You (think you are the only one who) can imitate different Ecuadorian dialects and translate regional jargon, such as “arraray”, “siffff”, or “plena varón”.
You’re 100% certain your city has the best cuisine, but you make sure to nib at that cazuela manabita, encebollado, locro, fritada, or seco de guanta whenever you come across it.
Whenever you get a plate served without rice or mote, your brain goes WTF?!
Your inner pyromaniac takes possession of your soul when you see an Año Viejo. You’ve heard of at least one story of a guy setting something on fire while trying to celebrate New Years Ecuadorian style!
You’ve mastered the fine art of haggling, and if you can’t… you’ll refuse to pay for something unless it’s at least 40% cheaper than advertised.
You’ve brought at least 3 cellphones and one TV from “la yoni”.
To you, a trip to the beach is not complete without granizado or bollo.
You’ve used the #AllYouNeedIs hashtag several times, because you feel it’s spot on: it really helps you describe what it is like to explore Ecuador.
You laugh every time someone says “y le mete las garraaas… en la barriga”.
You went to Miami first, and Galápagos second. You, novelero, I’m talking to you. 🙂
You have that vintage Sucre coin in your room, and plan to show it to your kids when they grow up.
You’re used to other Spanish speaking friends not being able to get where you’re from, but you make sure to explain we have like five different accents.
You’re perfectly aware of who “El Ruiseñor de América” is, and can sing “El Aguacate” from start to finish (even -or especially- when “pluto”).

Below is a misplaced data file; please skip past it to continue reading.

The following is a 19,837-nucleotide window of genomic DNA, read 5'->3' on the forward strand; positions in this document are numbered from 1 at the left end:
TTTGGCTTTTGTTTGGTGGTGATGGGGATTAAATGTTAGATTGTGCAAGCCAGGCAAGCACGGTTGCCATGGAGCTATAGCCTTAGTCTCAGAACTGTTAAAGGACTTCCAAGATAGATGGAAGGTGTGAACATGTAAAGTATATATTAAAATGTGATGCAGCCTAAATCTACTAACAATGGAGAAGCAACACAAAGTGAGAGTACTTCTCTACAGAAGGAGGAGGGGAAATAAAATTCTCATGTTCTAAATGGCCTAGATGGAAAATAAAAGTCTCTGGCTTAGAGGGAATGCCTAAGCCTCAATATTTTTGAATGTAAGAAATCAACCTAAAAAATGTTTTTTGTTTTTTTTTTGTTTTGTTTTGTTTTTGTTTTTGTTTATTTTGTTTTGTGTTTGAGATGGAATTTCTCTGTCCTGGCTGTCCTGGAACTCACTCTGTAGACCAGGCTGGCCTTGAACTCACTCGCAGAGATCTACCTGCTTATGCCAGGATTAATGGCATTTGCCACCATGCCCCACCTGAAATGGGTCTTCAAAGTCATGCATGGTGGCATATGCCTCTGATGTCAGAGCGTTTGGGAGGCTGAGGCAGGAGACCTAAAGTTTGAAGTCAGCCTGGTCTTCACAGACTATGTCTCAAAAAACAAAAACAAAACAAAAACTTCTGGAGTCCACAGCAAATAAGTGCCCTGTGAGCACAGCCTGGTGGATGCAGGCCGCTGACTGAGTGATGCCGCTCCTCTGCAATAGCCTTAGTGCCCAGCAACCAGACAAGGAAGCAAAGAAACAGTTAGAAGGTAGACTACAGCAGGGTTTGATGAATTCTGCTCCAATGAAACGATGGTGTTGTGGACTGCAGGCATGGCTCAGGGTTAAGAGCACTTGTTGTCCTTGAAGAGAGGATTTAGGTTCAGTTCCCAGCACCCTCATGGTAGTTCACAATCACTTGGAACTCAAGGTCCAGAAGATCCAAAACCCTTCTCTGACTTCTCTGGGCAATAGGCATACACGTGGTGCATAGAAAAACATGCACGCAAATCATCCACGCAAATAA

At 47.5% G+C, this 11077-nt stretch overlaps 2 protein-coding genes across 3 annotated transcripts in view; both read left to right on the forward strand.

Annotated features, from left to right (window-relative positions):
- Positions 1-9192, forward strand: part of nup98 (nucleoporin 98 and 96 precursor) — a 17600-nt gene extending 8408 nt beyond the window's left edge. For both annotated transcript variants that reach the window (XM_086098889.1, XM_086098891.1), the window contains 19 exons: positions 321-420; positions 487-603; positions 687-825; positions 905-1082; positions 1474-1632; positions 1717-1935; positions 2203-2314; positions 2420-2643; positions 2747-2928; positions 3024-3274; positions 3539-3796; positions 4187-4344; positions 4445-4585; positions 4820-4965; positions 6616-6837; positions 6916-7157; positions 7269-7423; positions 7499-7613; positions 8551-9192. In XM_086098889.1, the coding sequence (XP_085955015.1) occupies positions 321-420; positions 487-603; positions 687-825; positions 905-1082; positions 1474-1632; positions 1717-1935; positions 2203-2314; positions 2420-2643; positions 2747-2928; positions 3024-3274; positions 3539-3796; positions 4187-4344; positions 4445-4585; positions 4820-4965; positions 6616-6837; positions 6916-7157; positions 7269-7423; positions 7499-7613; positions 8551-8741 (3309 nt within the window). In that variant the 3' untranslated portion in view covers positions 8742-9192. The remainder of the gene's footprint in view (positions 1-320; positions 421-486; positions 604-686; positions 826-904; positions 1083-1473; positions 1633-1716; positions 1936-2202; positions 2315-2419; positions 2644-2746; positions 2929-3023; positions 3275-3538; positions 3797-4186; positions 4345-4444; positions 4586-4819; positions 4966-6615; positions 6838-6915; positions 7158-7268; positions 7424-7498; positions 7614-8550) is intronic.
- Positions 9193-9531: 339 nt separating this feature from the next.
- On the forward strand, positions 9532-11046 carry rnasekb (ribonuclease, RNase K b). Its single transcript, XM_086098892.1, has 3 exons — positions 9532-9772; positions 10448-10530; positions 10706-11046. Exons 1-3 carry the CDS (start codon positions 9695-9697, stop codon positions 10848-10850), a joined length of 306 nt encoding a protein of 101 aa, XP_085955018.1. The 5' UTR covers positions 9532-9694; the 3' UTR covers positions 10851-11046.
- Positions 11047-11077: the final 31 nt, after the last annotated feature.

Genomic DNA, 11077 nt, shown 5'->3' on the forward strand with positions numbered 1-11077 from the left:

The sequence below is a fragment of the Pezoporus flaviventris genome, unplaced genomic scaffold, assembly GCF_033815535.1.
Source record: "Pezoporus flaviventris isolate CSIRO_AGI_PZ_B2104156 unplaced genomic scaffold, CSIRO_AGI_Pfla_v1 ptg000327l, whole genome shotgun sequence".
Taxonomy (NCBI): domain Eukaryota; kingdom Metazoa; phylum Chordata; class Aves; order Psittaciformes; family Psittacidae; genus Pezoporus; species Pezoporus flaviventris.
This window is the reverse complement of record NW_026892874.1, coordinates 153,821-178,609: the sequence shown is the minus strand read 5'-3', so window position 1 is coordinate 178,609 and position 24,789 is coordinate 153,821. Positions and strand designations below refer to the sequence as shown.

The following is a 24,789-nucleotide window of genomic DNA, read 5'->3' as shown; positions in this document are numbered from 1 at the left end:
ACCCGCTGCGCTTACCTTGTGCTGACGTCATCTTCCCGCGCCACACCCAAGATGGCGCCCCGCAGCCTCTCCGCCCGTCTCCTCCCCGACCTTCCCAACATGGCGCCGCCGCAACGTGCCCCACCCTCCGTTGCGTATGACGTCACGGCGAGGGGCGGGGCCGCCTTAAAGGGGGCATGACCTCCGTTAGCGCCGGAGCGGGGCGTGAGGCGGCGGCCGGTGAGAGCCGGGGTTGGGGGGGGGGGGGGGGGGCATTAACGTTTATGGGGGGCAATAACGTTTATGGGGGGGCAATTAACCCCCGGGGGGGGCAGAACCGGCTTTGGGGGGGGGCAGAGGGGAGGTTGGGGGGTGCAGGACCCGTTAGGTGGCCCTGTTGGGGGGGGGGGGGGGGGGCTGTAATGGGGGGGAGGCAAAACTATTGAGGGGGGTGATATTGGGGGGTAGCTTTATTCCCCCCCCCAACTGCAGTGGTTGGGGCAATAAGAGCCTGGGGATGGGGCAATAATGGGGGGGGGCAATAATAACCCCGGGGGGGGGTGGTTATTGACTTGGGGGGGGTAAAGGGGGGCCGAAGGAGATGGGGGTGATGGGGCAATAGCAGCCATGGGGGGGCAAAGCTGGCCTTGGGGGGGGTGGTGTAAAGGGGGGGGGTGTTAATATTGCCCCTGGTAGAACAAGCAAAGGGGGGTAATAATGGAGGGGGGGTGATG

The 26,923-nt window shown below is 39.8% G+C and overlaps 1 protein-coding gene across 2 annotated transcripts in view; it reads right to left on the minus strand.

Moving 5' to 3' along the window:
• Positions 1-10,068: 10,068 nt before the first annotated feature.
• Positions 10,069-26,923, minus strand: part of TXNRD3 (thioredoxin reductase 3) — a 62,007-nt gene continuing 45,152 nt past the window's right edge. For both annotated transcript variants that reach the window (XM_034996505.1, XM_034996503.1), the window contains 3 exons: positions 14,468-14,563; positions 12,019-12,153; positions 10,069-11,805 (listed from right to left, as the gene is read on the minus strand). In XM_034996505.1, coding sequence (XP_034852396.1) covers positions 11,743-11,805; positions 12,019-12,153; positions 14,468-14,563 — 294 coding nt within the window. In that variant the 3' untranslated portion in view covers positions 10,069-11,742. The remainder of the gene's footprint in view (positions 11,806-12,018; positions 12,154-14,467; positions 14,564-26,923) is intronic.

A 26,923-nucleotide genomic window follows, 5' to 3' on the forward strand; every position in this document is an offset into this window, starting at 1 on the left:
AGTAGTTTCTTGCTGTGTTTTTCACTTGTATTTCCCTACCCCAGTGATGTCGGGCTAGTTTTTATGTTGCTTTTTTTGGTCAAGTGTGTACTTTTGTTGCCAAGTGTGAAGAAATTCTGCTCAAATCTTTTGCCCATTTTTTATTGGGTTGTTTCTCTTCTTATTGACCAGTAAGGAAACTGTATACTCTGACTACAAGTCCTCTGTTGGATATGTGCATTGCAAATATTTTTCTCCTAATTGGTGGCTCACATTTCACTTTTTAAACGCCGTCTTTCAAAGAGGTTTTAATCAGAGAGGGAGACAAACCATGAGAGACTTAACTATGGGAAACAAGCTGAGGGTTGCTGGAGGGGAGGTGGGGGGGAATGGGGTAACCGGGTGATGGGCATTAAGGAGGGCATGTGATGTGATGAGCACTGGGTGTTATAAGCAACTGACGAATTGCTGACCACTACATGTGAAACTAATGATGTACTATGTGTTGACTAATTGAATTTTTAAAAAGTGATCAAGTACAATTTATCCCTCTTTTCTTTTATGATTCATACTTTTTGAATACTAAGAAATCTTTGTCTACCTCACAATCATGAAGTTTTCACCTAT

You deeply respect Alfonso Espinoza de los Monteros, and aspire to be as wise, healthy, and eternal… You might wonder what kind of world we will leave to dear Alfonso.
You remember soaking someone’s shirt from a car with pinpoint accuracy using a water balloon. Or worse.
You may (or may not) remember getting wasted with Caña, Pedrito, Zhumir, or some savage unbranded concoction.
You look forward to any holiday, because it means delicious seasonal food.
You’re used to natural beauty, wildlife, fruit smoothies, and perhaps the best ceviche Latin America has to offer.
Your mom’s chancla (or zapatilla) is the wildest form of boomerang.
You’re used to “dar un besito o mucha” to people as you enter a room.
To you, “tarde” means past 6am. And “temprano” may mean encebollado.
You can turn any flat area into a “cancha” with 4 rocks.
You never miss a game where La Tri is playing, and you celebrate epic wins with copious amounts of liquor.